The House has approved a $643 billion defense-spending bill for 2013 that’s $3.7 billion more than the Obama Administration, and its Pentagon, is seeking. That’s just about the same amount the Congressional Budget Office estimates the House bill’s push for an East Coast missile shield will cost over the next five years.
As Thompson writes, while the U.S. has already invested billions building such a West Coast system against the threat of a North Korean missile attack, so why shouldn’t we build a mirror system on the other side of the country to protect its denizens from attack by the Iranians:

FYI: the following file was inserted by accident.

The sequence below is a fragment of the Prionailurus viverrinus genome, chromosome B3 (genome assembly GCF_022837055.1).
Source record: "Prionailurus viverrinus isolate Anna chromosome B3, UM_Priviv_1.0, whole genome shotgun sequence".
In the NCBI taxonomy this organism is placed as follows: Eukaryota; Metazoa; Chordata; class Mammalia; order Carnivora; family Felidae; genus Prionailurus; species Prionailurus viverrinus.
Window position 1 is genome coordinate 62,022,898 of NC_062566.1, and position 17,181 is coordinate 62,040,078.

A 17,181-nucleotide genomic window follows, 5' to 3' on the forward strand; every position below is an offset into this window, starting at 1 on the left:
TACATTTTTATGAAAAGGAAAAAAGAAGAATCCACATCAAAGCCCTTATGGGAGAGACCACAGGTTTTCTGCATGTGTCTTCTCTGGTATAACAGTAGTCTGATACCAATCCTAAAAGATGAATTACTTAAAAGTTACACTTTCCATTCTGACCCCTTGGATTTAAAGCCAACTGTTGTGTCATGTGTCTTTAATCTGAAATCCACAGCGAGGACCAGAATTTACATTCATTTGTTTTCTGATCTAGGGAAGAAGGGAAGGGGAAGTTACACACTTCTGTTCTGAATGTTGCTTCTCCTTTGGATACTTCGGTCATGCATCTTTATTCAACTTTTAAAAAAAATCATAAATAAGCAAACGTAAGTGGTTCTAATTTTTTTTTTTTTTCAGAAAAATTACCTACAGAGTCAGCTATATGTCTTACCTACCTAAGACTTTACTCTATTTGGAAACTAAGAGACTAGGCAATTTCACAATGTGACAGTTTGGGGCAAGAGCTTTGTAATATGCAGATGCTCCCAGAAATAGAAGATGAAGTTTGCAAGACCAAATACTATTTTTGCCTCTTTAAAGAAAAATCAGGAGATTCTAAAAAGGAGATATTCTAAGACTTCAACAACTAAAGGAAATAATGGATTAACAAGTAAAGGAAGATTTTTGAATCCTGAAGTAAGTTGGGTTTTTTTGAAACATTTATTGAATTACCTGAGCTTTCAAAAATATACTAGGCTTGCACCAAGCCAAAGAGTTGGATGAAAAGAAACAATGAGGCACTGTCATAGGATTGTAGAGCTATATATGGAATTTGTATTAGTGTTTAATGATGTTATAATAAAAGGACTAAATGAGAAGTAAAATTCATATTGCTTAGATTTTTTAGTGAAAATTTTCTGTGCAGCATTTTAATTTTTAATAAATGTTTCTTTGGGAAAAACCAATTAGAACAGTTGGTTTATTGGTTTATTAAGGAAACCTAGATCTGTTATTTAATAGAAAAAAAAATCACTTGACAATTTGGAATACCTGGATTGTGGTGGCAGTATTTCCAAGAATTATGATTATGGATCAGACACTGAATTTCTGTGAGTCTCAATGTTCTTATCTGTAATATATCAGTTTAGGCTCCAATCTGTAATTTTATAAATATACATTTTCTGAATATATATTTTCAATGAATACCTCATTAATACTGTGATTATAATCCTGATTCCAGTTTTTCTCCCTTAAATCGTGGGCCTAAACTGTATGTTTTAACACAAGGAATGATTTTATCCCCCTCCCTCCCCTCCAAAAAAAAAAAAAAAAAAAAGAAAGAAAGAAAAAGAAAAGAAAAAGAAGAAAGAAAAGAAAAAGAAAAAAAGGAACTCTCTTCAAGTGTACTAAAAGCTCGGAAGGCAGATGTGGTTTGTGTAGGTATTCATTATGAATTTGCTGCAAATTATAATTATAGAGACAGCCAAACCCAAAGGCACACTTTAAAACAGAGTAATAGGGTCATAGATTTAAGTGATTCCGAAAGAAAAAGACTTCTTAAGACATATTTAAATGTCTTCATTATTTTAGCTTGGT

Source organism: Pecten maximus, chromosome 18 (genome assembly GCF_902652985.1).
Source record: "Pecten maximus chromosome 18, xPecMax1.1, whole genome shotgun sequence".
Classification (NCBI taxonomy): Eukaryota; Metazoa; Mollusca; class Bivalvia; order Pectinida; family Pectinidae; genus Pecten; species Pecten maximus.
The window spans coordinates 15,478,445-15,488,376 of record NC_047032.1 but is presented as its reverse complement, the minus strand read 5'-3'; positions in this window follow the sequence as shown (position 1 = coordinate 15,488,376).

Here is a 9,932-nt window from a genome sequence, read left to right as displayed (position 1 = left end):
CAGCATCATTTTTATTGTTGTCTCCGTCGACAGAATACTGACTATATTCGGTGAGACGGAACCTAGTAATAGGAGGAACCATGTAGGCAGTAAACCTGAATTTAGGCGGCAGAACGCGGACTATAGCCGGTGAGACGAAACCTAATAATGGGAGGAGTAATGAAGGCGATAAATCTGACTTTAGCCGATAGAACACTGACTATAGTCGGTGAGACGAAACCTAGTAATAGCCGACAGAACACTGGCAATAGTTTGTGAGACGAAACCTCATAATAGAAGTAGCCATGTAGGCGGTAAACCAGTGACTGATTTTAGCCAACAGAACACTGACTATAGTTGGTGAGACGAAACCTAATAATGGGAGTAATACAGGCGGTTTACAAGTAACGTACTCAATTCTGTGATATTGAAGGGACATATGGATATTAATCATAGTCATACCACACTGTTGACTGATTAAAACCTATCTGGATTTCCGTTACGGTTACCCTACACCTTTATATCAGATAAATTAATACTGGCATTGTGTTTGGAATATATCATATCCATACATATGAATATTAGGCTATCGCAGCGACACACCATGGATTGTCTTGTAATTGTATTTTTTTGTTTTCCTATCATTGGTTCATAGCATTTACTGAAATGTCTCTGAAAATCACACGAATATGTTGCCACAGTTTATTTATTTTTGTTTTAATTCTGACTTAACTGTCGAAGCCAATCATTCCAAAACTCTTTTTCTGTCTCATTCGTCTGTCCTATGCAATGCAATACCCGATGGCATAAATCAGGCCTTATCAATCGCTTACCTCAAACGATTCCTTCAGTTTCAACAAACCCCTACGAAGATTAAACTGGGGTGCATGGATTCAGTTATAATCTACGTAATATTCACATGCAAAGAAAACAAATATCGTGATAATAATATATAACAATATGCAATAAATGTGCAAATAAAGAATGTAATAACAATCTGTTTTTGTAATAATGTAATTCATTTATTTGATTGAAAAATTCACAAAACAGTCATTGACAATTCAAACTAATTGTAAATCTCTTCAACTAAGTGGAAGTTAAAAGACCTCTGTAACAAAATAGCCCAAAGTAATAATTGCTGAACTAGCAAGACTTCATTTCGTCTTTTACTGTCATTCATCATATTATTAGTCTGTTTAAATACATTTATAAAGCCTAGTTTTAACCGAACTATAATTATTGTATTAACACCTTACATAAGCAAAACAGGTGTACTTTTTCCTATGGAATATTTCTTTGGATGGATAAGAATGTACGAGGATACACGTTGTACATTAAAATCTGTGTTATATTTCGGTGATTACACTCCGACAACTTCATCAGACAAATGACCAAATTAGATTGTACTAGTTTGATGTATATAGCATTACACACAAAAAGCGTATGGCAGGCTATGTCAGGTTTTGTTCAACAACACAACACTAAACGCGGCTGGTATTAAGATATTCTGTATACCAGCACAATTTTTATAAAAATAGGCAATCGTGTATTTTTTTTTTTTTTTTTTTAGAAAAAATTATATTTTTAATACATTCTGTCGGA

The missile-defense language calls for spending $100 million on an East Coast site in 2013, with a goal of having such a system in place by 2016. The Congressional Budget Office estimates such a system will cost $3.6 billion through 2017, but warns that the program’s cost is likely to go higher. The White House has said building such a site is “premature,” and it’s unlikely to win backing when the Senate considers its version of the defense authorization bill this week.
It’s the missile-defense mania that truly baffles. There seems to be a pathological need in some quarters of the nation’s politics to defend against attacks from far-off enemies, no matter how unlikely. They cite intelligence reports from agencies that have erred in the past, and take their predictions of doom as gospel. You can worst-case anything, and missile-defense advocates do.
Read more on Time's Battleland blog